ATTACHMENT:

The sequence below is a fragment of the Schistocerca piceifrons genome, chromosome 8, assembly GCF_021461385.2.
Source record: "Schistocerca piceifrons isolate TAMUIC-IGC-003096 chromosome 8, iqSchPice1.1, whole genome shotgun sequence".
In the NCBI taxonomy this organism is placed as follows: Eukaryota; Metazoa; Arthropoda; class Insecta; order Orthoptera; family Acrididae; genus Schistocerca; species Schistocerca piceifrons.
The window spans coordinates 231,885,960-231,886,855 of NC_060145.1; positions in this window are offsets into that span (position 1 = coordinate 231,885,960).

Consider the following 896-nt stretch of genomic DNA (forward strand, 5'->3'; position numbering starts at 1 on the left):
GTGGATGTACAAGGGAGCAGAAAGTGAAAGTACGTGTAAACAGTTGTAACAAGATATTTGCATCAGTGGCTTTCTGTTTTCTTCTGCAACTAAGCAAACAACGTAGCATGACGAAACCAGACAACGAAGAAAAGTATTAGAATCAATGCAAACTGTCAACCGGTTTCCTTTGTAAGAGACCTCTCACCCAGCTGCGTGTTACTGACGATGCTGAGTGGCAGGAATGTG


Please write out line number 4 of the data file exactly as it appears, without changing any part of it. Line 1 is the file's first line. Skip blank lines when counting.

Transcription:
The window spans coordinates 231,885,960-231,886,855 of NC_060145.1; positions in this window are offsets into that span (position 1 = coordinate 231,885,960).